Soundbites: Comedy in a Conference Room; Tape Swap at the Monkey House | Music News + Views | Seven Days | Vermont's Independent Voice

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Soundbites: Comedy in a Conference Room; Tape Swap at the Monkey House


Published October 10, 2018 at 10:00 a.m.
Updated October 12, 2018 at 10:52 a.m.

  • Courtesy Of Roger Edwards
  • Mike Lemme

Location, Location, Location

When you're a burgeoning standup comedian, all you want in the world is a captive audience. Cultivating a fan base and developing a following are huge challenges for comics, as they are for anyone pursuing a creative endeavor. To set yourself apart from the hordes trying to do the exact same thing, you sometimes have to think outside the box — or outside the comedy club, as the case may be.

New York City-based funnyman Mike Lemme has found a rather elegant — and super quirky — way to workshop material and connect with potential new fans in Burlington. On Saturday, October 13, he sets up shop for back-to-back sets in a Queen City conference room housed in coworking space Office Squared. With a capacity of eight seats — yes, only eight — the shows are exclusive, to say the least.

Lemme has workshopped material in this way once before in Austin, Texas.

"If the one in Austin did not go well, I wouldn't be doing this tour," he said in a recent phone call.

As Jerry Seinfeld might ask, what is the deal with the conference rooms? Turns out Lemme's fascination with corporate meeting rooms stems from the last "real" job he ever had. (Quotation marks added sarcastically because careers in the arts are real jobs, damn it!) Working at a private equity firm, he used to hijack empty conference rooms to practice his bits.

Lemme's credits include 50th & 4th, a play loosely based on his experience living with a married couple he met on Craigslist when he was just starting out in the city. As a child of divorce, coming home to a secure, loving couple every night and having that support system was a new concept for him. He's also interned for "Late Night With Jimmy Fallon" and "Conan."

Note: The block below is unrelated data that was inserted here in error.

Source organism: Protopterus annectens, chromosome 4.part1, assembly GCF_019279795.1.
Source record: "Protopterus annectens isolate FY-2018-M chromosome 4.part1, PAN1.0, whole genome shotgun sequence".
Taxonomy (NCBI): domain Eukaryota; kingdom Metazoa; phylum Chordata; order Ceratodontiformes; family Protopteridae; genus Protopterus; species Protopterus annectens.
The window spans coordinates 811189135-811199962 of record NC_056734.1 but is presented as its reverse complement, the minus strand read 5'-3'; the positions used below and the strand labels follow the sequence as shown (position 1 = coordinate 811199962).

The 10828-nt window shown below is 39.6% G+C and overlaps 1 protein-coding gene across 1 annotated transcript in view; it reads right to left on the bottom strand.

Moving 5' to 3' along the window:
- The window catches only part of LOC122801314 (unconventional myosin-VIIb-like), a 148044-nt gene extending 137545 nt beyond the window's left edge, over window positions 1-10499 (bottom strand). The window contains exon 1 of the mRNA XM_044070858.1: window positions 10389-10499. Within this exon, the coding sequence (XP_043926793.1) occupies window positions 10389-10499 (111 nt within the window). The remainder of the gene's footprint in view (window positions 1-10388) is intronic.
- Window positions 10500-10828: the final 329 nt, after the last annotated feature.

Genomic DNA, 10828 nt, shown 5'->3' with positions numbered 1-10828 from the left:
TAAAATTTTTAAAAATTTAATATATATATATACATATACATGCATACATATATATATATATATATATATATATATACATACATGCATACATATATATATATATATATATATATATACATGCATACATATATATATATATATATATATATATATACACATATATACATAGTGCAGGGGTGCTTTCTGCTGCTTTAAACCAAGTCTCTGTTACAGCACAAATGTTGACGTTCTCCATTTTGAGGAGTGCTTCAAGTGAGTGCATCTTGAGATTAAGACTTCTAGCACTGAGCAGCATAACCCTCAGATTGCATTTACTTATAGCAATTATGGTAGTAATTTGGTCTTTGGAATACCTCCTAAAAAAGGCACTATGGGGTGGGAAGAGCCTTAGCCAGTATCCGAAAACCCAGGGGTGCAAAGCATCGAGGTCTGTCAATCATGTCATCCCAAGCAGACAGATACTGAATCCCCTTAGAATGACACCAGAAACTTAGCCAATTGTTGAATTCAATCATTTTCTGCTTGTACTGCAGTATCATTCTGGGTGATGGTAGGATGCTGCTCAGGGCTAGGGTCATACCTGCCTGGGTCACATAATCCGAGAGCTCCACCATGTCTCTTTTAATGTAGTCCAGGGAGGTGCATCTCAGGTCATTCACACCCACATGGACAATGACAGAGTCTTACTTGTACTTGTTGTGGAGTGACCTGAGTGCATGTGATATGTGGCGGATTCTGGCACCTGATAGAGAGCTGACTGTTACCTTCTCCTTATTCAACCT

The artist's Burlington shows are likely to center on the irony of his lack of communication skills despite having a bachelor's degree in communications. (You're not alone, Mike.) And given the setting's intimate nature, there may be some room for a little back and forth, as well.

Written in the Stars

Starline Rhythm Boys - MATTHEW THORSEN
  • Matthew Thorsen
  • Starline Rhythm Boys

Vermont's longest-running rockabilly outfit, the Starline Rhythm Boys, are celebrating 20 years of rootin,' tootin' tunes on Friday, October 12. And where else would they hold such a momentous event except their home away from home, Burlington's Red Square. According to the group's lead vocalist, Danny Coane, they've played the Square more times than anywhere else in the group's two decades of activity.

The special event features a few guests alongside the founding lineup of Coane, standup bassist Billy Bratcher and lead guitarist "Big" Al Lemery. These include guitarist and SRB record producer Sean Mencher, son of Billy and promising Elvin Presley impersonator Calvin Bratcher, and drummer Russ Dawley.

While we generally don't make a big deal of anniversaries in the Seven Days writers' room, SRB's vicennial did get us thinking about local bands that have stood the test of time. Surely many other individuals have played music consistently for as long, or longer, in the Green Mountains. But what distinguishes SRB is that the group has maintained its original lineup for two decades. And that's no easy feat. Off the top of our heads, we could only think of a few other ensembles that could make the same claim.